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Biography Of Reverend Dr. S. Howard Woodson Jr.
(celebrated life 1912-1999)

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S. Howard Woodson, Jr., combined his calling as a Minister and Pastor with his secondary career as a public servant. Although he achieved much as a public servant, he considered his calling as a minister to be the greatest honor any one could have.


The Reverend Dr. Woodson was well known throughout the state of New Jersey. His various activities and positions kept him involved him with a variety of individuals and groups. As a preacher, a Civil Rights leader, a legislator, a former Speaker of the House, a former member of the Governor's Cabinet, and as a Director of the Division of Equal Employment Opportunity and Affirmative Action, he was called upon to speak around the country.


Dr. Woodson was born in Philadelphia, Pennsylvania, where he attended public school . He graduated from Cheyney University ( formerly Cheyney State College with a Bachelor of Science Degree in Education.  In 1940, he became the first graduate student to matriculate into the newly-developed School of Divinity at Morehouse College. While in Atlanta, he became the first Seminarian to serve as an Assistant to the Pastor of the famous Wheat Street Baptist Church. Wheat Street had one of the largest Baptist congregations in the nation. While serving under Dr. William Holmes Borders, he became Director of Worship. He received the first graduate degree (Bachelor of Divinity) ever offered at Morehouse. He went on to do his postgraduate work in Sociology at Atlanta University.


Dr. Woodson was ordained to the Gospel Ministry at Mt. Zion Baptist Church in 1941. In 1944, he was called as Pastor of the Grace Temple Baptist Church in Lawnside, New Jersey, where he remained for two years. In March of 1946, he began his Pastorate of the Shiloh Baptist Church of Trenton, New Jersey.


After moving to Trenton, Reverend Woodson became actively involved in the civil rights movement; and Shiloh soon became a center of civil rights activity.  He was elected President of the local branch of the N.A.A.C.P.  He was also elected as Chairman of the segregated board of the Carver Y.M.C.A.  As such, he fought to have Carver granted independent status by the National Y.M.C.A. - which led to it establishing its own branch, and removing itself from the supervision of the white dominated central "Y". This was a first for the nation.


In 1960, Reverend Woodson was elected President of the State Conference of the N.A.A.C.P. While President, he convinced New Jersey Governor, Richard Hughes, to convene the first state-wide housing conference dealing with the need for minority home ownership and the elimination of "block busting".. The conference resulted in the passage of some of the most progressive housing legislation ever enacted by any legislative body in the nation.  Block Busting was prohibited by law and the banks were mandated to grant mortgages to minority applicants who met minimal requirements.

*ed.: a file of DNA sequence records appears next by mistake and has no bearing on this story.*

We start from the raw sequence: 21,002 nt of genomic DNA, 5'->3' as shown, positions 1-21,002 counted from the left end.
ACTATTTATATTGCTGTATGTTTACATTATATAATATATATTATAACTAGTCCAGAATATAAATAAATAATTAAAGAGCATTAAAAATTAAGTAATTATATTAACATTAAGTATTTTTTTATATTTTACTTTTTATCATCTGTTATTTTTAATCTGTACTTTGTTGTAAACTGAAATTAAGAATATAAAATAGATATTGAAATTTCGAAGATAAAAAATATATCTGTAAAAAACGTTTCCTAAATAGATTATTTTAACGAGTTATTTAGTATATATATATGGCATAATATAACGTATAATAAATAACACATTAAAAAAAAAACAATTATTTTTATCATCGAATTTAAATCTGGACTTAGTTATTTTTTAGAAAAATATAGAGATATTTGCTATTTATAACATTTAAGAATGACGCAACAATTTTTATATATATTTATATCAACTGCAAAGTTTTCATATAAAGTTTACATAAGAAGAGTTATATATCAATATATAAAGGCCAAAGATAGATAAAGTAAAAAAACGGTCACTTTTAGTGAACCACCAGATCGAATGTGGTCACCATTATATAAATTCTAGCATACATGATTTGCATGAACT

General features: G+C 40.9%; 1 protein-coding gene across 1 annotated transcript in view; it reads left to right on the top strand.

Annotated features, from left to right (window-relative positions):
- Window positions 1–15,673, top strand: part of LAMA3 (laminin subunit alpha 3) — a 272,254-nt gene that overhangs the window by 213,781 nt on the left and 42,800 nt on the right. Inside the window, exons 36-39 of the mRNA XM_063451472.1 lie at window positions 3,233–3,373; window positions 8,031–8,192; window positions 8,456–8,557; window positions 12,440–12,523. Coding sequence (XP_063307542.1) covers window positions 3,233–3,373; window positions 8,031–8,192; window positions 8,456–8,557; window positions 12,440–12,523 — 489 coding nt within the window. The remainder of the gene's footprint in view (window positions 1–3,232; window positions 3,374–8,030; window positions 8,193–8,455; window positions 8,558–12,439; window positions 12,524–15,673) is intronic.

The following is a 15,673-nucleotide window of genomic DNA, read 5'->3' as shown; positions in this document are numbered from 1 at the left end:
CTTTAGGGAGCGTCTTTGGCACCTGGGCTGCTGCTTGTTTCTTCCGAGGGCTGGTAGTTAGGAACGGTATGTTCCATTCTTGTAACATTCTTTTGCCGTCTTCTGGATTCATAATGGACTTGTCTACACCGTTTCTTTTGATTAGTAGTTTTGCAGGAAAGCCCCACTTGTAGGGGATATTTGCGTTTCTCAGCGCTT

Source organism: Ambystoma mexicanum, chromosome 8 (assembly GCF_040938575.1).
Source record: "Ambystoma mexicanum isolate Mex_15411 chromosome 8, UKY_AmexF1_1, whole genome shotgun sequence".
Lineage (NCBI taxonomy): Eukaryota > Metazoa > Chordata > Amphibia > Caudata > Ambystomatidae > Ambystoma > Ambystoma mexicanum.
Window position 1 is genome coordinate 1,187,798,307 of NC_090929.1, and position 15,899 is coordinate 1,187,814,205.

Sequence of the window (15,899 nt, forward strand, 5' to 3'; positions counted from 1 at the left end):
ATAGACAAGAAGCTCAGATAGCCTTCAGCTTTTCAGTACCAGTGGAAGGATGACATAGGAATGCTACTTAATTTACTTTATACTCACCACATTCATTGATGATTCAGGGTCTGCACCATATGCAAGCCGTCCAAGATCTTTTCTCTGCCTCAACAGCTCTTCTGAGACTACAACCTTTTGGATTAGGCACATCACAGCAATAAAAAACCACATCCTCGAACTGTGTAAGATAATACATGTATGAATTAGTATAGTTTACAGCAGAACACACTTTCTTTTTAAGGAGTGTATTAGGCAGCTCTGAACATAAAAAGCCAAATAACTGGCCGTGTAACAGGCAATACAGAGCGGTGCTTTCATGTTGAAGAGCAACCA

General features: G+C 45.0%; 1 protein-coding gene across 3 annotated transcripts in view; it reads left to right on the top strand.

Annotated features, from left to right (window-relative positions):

Pastor Woodson also led the State Conference in a fight to increase the number of Black Police Officers in various municipalities throughout the State of New Jersey. This was a struggle he continued when he became the Chief Executive Officer of the Department of Civil Service ( now the Department of Personnel).


Believing he could be more effective working within the political system, rather than protesting from outside the system, Reverend Woodson ran for public office in 1955 . He and a group of friends formed the "Political Action Council," which developed into one of the most powerful grass roots political organizations in the state. "PAC", inspired the formation of similar minority political groups throughout New Jersey. Working within the Democratic Party, the combined groups became the minority arm of the Democratic Party.


In 1959, Reverend Woodson was appointed to the Trenton Charter Study Commission, and in 1962, he was nominated by the group for the Office of Council-at-Large in the City of Trenton. In June 1962, he became the first African American elected to office in either the City of Trenton or Mercer County.


While serving as Council-at-Large, he was encouraged by Governor Hughes, to seek the post of Assemblyman for the 13th Legislative District.  He would go on to hold this office for eight consecutive terms.  Two weeks after being inducted into the State Legislature, Reverend Woodson rose on the floor to challenge a bill which would have reduced the housing requirements mandating decent, safe, and sanitary housing for migrant workers. His speech convince his fellow legislators that the bill should not be passed. Thus began his reputation as a skillful debator and orator on legislative issues. During his first year in the Legislature the Speaker of the House asked if he would deliver the Lincoln Day address. When he had completed his message, his colleagues unanimously voted to have the speech incorporated into the permanent record of the Legislature. This was the first time in New Jersey history that a speech was voted into the Legislative Minutes.